Covid-19 a two-year fight says Ramaphosa

The Western Cape’s staffing and money shortages will be prioritised as a matter of urgency, as government attempts to deal with an upsurge of Covid-19 infections in the province, President Cyril Ramaphosa said on Friday.

Speaking during a monitoring visit to the province on Friday, where he was received by Western Cape Premier, Alan Winde, president Ramaphosa said the lack of money cannot stand in the way of saving lives.

“The staffing challenges must be solved. We’re at war. We’re fighting a life and death war and staffing challenges must be solved.

“We must headhunt and find all those staff members that we need to bring in and the cost is not an issue here, but saving lives is the issue,” the President said.

As of Thursday, the Western Cape had 27,006 of the 40,792 Covid-19 infections reported in the country, which is 66% too high for the population proportion.

Meanwhile, 1,306 health practitioners in the public sector alone have tested positive for Coronavirus and the province is expecting a 20% absenteeism rate and needs about 5,272 additional staff.

“We have to find the [health workers] and money is not going to be an issue. We must pull out all the stops to save lives,” said President Ramaphosa.

The Department of Defence and Military Veterans, the President said, is ready to bring in personnel to lend a hand.

“We must also find staff members in various other provinces and Health minister [Dr Zweli] Mkhize will make sure they are identified and are brought here.”

The province constitutes 77% of the deaths reported in the country and there are not enough beds as the number of infections is still expected to peak.

“The beds must be increased. It’s better to over-provide, rather than to under-provide because the worst is still to come.

“Because we’re at war, we should never be found wanting,” the president warned.

While he was pleased with some of the progress made, he raised serious concern on the province’s contact tracing strategy.

“It’s when we upscale our contact tracing that we’ll be able to follow through on all those who are infected,” he said, urging the province to speed up its testing.

The Western Cape has a backlog of 27,000 tests amid test kit scarcities. However, president Ramaphosa said the matter will be resolved, as millions of test kits will be made available on a monthly basis in Africa.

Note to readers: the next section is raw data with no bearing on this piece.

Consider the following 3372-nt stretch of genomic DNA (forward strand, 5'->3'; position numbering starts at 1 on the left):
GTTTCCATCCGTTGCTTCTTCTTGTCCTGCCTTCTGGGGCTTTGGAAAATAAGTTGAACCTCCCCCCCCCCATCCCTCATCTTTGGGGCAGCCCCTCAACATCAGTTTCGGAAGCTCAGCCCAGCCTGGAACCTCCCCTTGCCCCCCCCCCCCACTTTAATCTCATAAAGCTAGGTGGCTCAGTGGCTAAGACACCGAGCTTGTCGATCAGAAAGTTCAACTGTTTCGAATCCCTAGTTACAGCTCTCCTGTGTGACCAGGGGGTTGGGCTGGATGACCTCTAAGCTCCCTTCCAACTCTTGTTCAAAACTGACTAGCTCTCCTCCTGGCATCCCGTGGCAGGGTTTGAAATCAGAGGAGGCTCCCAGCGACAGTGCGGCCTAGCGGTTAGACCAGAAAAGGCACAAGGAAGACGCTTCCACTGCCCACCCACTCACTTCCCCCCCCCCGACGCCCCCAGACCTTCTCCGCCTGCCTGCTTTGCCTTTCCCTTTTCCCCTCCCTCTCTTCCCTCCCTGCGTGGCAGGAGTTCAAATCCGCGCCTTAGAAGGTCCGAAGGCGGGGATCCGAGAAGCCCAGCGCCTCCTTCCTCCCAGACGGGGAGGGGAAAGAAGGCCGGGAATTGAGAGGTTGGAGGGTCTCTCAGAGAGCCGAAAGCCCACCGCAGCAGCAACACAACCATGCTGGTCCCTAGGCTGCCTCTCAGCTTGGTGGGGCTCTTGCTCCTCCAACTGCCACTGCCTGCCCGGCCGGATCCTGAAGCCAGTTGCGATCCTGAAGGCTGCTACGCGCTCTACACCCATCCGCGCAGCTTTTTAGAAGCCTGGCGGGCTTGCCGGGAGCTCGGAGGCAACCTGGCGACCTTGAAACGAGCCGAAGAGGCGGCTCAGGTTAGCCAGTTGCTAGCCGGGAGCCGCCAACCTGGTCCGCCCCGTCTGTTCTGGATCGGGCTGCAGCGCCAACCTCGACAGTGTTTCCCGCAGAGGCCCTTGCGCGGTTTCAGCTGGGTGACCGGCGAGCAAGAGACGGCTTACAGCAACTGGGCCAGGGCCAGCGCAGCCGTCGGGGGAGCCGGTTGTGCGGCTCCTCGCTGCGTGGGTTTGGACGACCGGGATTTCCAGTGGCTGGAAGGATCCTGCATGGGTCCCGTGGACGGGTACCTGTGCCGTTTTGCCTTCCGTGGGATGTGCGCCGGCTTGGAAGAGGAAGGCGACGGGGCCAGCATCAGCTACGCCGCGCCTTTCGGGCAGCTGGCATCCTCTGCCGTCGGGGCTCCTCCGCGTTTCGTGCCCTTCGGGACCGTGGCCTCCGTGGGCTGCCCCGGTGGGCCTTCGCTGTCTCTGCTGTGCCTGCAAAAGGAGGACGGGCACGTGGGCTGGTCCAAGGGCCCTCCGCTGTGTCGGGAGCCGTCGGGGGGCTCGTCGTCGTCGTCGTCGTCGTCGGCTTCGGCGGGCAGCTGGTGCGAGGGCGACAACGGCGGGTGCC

“Then we’ll be able to continue with our testing,” he said, adding that screening should be continued.

Observing health protocols

The President reiterated the call for health protocols to be strictly followed to curb infections.

He said one way infections have been spreading in the province has been through a lack of sufficient social distancing in public spaces such as malls.

“We must embark on a massive communication campaign, so the level of awareness amongst our people is raised exponentially.

“They must become aware of the need for social distancing, wearing of masks, cleaning of hands and all protocols that need to be put in place.”

As the epicentre, the Western Cape needs about R3 billion for Covid-19 and president Ramaphosa said the funding will be made available for beds, staff, focusing on hotspots and communication strategies.

He called on the province to deal with the social impact of the disease, such as hunger, which impacts scores of  people.

“We must make sure we distribute food and there’s no corruption. We do it on the basis of addressing the needs of our people.”

The President has committed to visiting the province again, should the need arise.

“We will all keep our hands on deck… This is a long war. It will probably take us a year and a half, probably two, dealing with Covid-19. We mustn’t lose the stamina.”


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Covid-19 a two-year fight says Ramaphosa